Lorry driver’s 15-tonne steam engine load crushed bus passengers after it fell in horror crash
A lorry driver has been jailed after his 15-tonne steam engine load fell off and crushed a bus load of passengers. Philip Last, 53, caused six people to be seriously injured in the horror pile-up by not securing the “significantly heavy” load using straps and chains. A court heard one of his victims has been left disabled for life after the vintage steam engine fell from the side of his Daf Low Loader.
The victims were travelling on a public bus at the time of the horrific incident in West Mersea, Essex, on September 23, 2015. Last had denied six counts of causing serious injury by dangerous driving but changed his pleas to guilty moments before he was due to stand trial last month.
Bus driver Michael Birch survived the horror crash (Photo: SWNS)
He was jailed for 18 months by Judge David Goodin at Ipswich Crown Court. Passing sentence, the judge said: “You took a short cut and you know you took a shortcut and you knew what you had done was defective and couldn’t bring yourself to face it.
“Any sentence that I can lawfully pass here does not address the agony, injury and suffering of your six most seriously injured victims but it must be one of immediate imprisonment.” As a result of the incident, First bus driver Michael Birch was left with life-threatening injuries. These included a protruding bowel, two broken shoulders, a broken arm, a punctured lung and a fractured pelvis.
Philip Last had not secured the load properly (Photo: SWNS)
He miraculously survived his injuries but is still undergoing surgery 17 months later.
Five other victims also sustained extremely serious injuries, with at least one being disabled for life. At the time of the incident, Last had been employed by RM Cowles Transport for six years. The company had been contracted to transport the steam engine, which was based in East Mersea, Essex to and from a steam engine rally, in Ipswich, Suffolk.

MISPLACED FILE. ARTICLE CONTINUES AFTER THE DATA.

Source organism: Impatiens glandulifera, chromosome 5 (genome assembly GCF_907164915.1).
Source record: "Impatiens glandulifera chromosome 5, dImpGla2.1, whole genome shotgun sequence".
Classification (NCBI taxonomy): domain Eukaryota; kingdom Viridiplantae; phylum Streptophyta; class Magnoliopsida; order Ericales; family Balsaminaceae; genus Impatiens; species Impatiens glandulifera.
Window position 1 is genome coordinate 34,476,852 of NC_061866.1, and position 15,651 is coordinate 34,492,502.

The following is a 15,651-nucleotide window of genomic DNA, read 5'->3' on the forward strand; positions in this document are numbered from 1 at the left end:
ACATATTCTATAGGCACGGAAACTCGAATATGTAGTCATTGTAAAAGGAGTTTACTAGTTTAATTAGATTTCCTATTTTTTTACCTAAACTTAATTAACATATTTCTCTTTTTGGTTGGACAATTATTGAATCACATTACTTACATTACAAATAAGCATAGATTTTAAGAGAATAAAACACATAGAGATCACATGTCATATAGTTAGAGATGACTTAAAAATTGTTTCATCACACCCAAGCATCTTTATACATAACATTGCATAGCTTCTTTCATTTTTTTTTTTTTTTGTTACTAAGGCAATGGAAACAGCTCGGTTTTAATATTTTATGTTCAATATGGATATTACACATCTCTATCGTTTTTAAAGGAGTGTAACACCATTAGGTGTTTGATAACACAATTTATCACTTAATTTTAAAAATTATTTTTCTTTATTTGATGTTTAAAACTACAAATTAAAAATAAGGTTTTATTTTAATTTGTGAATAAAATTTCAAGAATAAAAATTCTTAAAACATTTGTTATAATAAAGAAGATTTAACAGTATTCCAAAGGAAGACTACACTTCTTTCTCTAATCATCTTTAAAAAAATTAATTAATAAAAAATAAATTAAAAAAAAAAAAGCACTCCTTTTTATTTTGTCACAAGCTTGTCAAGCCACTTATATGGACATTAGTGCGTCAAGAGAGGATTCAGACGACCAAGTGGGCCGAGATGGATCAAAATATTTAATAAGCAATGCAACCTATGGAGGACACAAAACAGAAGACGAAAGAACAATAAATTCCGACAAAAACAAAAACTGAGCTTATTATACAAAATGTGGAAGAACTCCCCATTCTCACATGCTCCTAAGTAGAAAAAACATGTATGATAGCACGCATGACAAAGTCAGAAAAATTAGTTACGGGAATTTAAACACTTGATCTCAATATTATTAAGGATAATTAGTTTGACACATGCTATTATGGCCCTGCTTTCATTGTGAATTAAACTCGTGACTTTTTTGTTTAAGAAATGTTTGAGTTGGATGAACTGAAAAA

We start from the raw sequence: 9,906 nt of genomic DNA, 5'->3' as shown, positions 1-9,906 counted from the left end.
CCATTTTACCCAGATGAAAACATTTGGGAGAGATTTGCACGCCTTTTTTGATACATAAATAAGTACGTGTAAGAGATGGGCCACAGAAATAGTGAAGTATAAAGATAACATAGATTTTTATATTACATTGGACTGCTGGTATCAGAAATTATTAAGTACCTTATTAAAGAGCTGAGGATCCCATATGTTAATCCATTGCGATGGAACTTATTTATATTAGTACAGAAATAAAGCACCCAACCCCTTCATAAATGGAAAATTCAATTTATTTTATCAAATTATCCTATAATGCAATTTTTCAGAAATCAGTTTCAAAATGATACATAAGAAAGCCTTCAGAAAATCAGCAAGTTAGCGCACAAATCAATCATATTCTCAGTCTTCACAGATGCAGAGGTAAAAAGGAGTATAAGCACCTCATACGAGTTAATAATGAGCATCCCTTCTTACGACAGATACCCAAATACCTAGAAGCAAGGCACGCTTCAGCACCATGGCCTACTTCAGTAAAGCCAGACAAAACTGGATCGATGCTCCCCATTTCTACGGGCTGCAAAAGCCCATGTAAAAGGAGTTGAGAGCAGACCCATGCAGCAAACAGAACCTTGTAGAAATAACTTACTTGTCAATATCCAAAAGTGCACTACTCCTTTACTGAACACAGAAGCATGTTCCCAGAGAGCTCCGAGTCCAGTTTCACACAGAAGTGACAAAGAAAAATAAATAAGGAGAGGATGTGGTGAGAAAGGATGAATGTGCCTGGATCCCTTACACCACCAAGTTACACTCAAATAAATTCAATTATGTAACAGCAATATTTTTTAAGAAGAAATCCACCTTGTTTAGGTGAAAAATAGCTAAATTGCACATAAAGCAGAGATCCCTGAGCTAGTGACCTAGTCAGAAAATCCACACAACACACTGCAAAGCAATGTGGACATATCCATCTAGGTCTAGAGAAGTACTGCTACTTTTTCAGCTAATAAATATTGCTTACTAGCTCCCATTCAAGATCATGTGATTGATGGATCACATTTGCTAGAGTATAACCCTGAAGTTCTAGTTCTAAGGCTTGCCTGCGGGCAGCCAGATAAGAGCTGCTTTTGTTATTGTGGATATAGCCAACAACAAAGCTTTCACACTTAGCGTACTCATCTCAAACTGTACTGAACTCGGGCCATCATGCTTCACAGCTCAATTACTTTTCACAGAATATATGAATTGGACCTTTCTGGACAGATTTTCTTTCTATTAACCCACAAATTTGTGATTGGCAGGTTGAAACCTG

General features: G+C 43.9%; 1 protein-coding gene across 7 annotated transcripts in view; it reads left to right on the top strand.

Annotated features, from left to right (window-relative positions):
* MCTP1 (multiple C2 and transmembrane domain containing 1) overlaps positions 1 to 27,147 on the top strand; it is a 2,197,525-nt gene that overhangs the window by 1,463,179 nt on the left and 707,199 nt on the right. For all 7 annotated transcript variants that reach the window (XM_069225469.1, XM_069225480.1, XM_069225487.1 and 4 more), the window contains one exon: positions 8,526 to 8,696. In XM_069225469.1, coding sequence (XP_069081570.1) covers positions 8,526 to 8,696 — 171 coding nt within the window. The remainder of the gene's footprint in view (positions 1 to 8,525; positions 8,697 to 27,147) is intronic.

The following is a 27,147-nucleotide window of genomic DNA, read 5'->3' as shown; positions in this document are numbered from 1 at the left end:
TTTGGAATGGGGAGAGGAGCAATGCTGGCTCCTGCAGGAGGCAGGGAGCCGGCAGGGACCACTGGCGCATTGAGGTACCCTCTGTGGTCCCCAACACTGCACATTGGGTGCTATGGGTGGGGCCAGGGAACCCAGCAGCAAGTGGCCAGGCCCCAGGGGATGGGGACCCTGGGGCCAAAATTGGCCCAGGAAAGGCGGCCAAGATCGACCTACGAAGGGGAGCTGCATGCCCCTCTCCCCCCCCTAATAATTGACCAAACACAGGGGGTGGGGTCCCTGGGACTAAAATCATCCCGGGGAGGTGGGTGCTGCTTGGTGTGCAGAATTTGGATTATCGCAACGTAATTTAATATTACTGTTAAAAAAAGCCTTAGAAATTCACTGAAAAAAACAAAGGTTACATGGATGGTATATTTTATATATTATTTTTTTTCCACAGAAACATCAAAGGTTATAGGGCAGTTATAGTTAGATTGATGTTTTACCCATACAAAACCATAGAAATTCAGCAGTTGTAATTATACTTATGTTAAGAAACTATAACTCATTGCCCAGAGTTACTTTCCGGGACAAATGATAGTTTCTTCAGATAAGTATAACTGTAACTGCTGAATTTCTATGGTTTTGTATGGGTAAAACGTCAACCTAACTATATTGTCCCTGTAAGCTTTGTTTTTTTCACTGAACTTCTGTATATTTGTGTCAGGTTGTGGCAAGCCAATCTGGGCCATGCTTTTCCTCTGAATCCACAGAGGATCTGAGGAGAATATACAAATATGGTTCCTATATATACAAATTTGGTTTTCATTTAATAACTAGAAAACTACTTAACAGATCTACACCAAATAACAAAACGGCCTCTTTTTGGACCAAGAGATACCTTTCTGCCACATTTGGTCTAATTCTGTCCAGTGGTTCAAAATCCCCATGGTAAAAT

Judge Goodin heard Last, who had a clean driving licence and had never been before a court before – also lost his job as a result of the incident. Richard Burrington, defending, added that Last had shown significant remorse and had helped the injured people at the scene.
The scene of the incident (Photo: SWNS)
He was also the first person to call the emergency services. Mr Burrington added: “The consequences are certainly not lost on the defendant.”
Paramedics said a combination of Mr Birch’s small build and the fact he was driving an older bus, which had a bigger cab, helped save his life. Speaking five months after his injuries, Mr Birch said: “I remember waking up and the bus was a mess. “I looked down and saw my stomach and then I blacked out.”
Mr Birch was in hospital for a month and underwent seven operations including a skin graft from his thigh on to his right hand and using a piece of his hip bone to repair his index finger.
In a statement read out to the court, Last, of Great Yarmouth, Norfolk, said: “I am genuinely and truly sorry for the awful consequences which resulted from his failure to ensure the low loader was properly secured that day.”